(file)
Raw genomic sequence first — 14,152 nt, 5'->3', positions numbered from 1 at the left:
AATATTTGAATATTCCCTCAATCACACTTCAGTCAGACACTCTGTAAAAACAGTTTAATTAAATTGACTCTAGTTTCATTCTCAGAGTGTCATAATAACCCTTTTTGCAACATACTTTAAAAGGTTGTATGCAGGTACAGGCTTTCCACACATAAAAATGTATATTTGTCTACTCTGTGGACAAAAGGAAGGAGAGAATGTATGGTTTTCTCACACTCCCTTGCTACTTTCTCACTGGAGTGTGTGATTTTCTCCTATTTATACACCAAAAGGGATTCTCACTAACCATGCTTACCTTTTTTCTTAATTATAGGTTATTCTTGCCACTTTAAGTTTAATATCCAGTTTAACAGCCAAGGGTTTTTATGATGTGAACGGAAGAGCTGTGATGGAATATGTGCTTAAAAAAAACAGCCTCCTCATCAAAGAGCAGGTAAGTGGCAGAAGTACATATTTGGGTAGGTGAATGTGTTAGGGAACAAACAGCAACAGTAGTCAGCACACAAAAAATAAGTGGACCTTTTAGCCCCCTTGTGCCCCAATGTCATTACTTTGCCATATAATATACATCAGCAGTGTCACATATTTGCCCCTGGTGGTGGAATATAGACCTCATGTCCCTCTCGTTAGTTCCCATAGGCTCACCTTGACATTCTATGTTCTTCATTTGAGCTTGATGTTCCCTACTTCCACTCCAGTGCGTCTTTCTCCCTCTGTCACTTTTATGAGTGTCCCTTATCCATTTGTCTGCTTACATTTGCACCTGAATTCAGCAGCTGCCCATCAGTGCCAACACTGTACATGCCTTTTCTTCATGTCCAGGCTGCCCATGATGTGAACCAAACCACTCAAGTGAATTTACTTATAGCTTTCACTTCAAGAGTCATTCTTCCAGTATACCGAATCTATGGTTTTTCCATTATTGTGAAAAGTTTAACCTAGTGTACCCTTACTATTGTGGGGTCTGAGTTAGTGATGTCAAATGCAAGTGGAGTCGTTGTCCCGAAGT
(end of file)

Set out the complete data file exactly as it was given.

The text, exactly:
Raw genomic sequence first — 14,152 nt, 5'->3', positions numbered from 1 at the left:
AATATTTGAATATTCCCTCAATCACACTTCAGTCAGACACTCTGTAAAAACAGTTTAATTAAATTGACTCTAGTTTCATTCTCAGAGTGTCATAATAACCCTTTTTGCAACATACTTTAAAAGGTTGTATGCAGGTACAGGCTTTCCACACATAAAAATGTATATTTGTCTACTCTGTGGACAAAAGGAAGGAGAGAATGTATGGTTTTCTCACACTCCCTTGCTACTTTCTCACTGGAGTGTGTGATTTTCTCCTATTTATACACCAAAAGGGATTCTCACTAACCATGCTTACCTTTTTTCTTAATTATAGGTTATTCTTGCCACTTTAAGTTTAATATCCAGTTTAACAGCCAAGGGTTTTTATGATGTGAACGGAAGAGCTGTGATGGAATATGTGCTTAAAAAAAACAGCCTCCTCATCAAAGAGCAGGTAAGTGGCAGAAGTACATATTTGGGTAGGTGAATGTGTTAGGGAACAAACAGCAACAGTAGTCAGCACACAAAAAATAAGTGGACCTTTTAGCCCCCTTGTGCCCCAATGTCATTACTTTGCCATATAATATACATCAGCAGTGTCACATATTTGCCCCTGGTGGTGGAATATAGACCTCATGTCCCTCTCGTTAGTTCCCATAGGCTCACCTTGACATTCTATGTTCTTCATTTGAGCTTGATGTTCCCTACTTCCACTCCAGTGCGTCTTTCTCCCTCTGTCACTTTTATGAGTGTCCCTTATCCATTTGTCTGCTTACATTTGCACCTGAATTCAGCAGCTGCCCATCAGTGCCAACACTGTACATGCCTTTTCTTCATGTCCAGGCTGCCCATGATGTGAACCAAACCACTCAAGTGAATTTACTTATAGCTTTCACTTCAAGAGTCATTCTTCCAGTATACCGAATCTATGGTTTTTCCATTATTGTGAAAAGTTTAACCTAGTGTACCCTTACTATTGTGGGGTCTGAGTTAGTGATGTCAAATGCAAGTGGAGTCGTTGTCCCGAAGT